We’re approaching the acid Western as if it could satisfy a chapter in your book, Midnight Movies. At the time of its writing, how might you and J. Hoberman have denominated the films that have retroactively become known as acid Westerns (The Shooting, Greaser’s Palace, The Last Movie, El Topo, et al.)?
Jonathan Rosenbaum: I can’t speak for Jim Hoberman. As nearly as I can remember, I simply coined the phrase in order to group together several countercultural westerns — which included, by the way, some of the novels of Rudy Wurlitzer as well as some movies.
The first instance I’ve found of the term “acid Western” occurs in Pauline Kael’s review of El Topo in 1971, and she employs it in derogatory fashion, alluding to the pothead audience that extolled the film — an audience she admittedly did not belong to. Being that your use of the term is more academic, do you think that the acid Western was meant to be viewed under the influence of hallucinogenic substances?
Jonathan Rosenbaum: Maybe Kael used the term before I did and I unconsciously borrowed it. I certainly was a pothead in that period, but I probably disliked El topo as much as she did. I don’t know what you mean by “more academic,” unless maybe you mean more thoughtful or accurate. But since Kael or I coined the term, I can’t see how one can ascribe intentionality to the Westerns she or I or both of us might have been talking about. “Meant to be”? I don’t get that. But yes, some of these movies–as well as other movies, of all kinds–were viewed under the influence of hallucinogens.
How do you feel the more acid-centric, drop-out faction of the counterculture aligns with the politically engaged, anti-capitalist, “make love not war” wing? Wouldn’t these factions have been largely opposed, or is the acid Western perhaps emblematic of their common aims?
Jonathan Rosenbaum: You’re speaking in journalistic and/or academic categories — clichés, actually — that correspond to advertising pitches, not people. Some people I knew took acid and/or “dropped out” and/or were politically engaged and/or were anticapitalist and/or countercultural (to varying degrees) and/or wanted to fuck rather than fight. To some extent, I belonged to all of these categories, and so did some of my friends and acquaintances, but I’d hate to reduce any of us to these slogans or demographics. You might belong to any one or two of these labels and still not like any of the “acid westerns,” or you might like one or two or all of them. Fortunately, there were several possibilities, because, rightly or wrong, we all tended to think we were free and not simply suckers in an advertising campaign.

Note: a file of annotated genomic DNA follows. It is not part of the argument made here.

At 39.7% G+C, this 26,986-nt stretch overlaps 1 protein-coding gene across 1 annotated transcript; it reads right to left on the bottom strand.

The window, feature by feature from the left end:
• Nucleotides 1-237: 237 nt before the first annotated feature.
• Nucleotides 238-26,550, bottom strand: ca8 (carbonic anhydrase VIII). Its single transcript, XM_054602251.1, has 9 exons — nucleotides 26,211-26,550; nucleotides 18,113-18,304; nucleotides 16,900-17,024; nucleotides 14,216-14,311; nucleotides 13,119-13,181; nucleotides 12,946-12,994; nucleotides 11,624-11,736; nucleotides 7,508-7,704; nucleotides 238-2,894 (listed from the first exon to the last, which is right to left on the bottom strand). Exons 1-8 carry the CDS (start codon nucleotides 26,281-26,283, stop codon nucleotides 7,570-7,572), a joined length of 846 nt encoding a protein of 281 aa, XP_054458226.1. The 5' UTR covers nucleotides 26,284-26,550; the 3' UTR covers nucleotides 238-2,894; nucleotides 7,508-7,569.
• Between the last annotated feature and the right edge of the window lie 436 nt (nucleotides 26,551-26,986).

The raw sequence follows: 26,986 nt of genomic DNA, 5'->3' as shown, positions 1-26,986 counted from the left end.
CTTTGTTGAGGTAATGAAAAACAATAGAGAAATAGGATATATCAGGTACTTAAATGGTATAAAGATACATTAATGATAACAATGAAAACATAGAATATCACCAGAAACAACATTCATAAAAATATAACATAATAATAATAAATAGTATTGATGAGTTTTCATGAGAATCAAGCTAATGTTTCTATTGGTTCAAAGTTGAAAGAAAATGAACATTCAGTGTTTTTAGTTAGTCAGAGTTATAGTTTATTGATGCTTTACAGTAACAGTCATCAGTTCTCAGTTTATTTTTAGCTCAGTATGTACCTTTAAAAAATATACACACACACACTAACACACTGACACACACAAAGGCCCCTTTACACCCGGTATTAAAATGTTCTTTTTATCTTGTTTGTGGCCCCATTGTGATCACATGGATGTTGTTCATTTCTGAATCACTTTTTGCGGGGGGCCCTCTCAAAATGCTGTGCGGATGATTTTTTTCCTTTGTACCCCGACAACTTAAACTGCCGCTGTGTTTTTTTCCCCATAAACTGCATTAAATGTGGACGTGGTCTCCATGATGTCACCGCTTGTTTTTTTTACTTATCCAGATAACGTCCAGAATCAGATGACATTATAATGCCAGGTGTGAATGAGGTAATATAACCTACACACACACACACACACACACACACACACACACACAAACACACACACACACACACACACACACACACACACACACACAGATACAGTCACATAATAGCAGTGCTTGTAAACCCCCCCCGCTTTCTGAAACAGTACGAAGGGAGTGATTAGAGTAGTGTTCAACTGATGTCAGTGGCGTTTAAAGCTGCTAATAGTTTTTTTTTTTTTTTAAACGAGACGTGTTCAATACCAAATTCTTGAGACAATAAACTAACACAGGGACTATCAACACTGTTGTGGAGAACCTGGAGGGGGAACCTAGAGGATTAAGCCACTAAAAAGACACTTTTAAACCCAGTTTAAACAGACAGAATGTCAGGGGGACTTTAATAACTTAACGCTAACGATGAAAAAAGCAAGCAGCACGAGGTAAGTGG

One of your postulations about the acid Western is that it uses the Western genre as a framework in which to advance a critique of conventional models of capitalism. Wouldn’t this make the acid Western adjacent to some of Sergio Leone’s Westerns, specifically Once Upon a Time in the West, which is in a general sense a critique of Hollywood imperialism?
Jonathan Rosenbaum: Maybe it was that, but I didn’t take it as such at the time — I took it as a sadistic form of high opera that valorized macho violence as well as capitalism and was liked for pretentious and/or campy reasons. But my response probably wasn’t at all typical. I recall liking the Morricone theme song, but not much else.
Do you think that the acid Western has its most integral component in a 60s counterculture audience, and as such may no longer exist in its truest form? The poor commercial performance of Dead Man, for example, indicates that the film may have been orphaned from its proper context.
Jonathan Rosenbaum: It’s my own impression that Dead Man actually did quite well commercially, at least over time. (Somehow, I suspect that my Dead Man book wouldn’t have gone into a 2nd edition and been translated into French, Czech, and Persian if its subject had flopped commercially.) Don’t confuse the obtuseness of Harvey Weinstein at the time of the original release with the world market between then and now, or even necessarily with the American market. And what about the Native American market, which the film explicitly addresses? I think the film did and does address some countercultural currents in its audience, wherever and whenever these currents happen to be, which doesn’t make either it or any of its fans orphans. It never played for or to any 60s audiences, so it’s fruitless to speculate about that, but when it came out three decades later, it clearly wasn’t speaking to a void.
22 films (1964 – 1976)
Oldřich Lipský Lemonade Joe (1964)
‘Lemonade Joe is an unhinged take on western tropes going all the way back to the days of silents, shot through with song, joyful lunacy, and a wry mocking of the capitalist thirst for profit. Featuring the toning effects of the early 1900s, undercranked fights, rapid editing, and wild camera angles, the film’s techniques are as kitchen sink as its tropes, all to its great benefit.’ — sakana1
the entire film
Monte Hellman The Shooting (1966)
‘Hellman’s masterpiece asserts that individual choice is often subverted by the moral objectivity of others. The film’s ending is a favorite among cinephilles and serves as a paradigm of Camus’s thinking—both stoic and humane, it champions the power of nature over violence. Rather than exaggerate the likeability of his characters, Hellman is more concerned with their very human flaws. We mourn their deaths because of this realism. Hellman fabulously fools around with western archetypes—here we have a faithful sidekick with a penchant for comedy, a scruffy yet likeable hero, an obnoxious yet empowered female, and a mysterious man in black. Hellman’s spatial dynamics are disorienting and his compositions remarkably political. In one shot, Hellman uses a tree trunk to split his frame in two: on one side stands the character played by Perkins, on the other stands Oates and Hutchins. Most startling, though, is Hellman’s refusal to give evil a definitive face.’ — Ed Gonzalez, Slant Magazine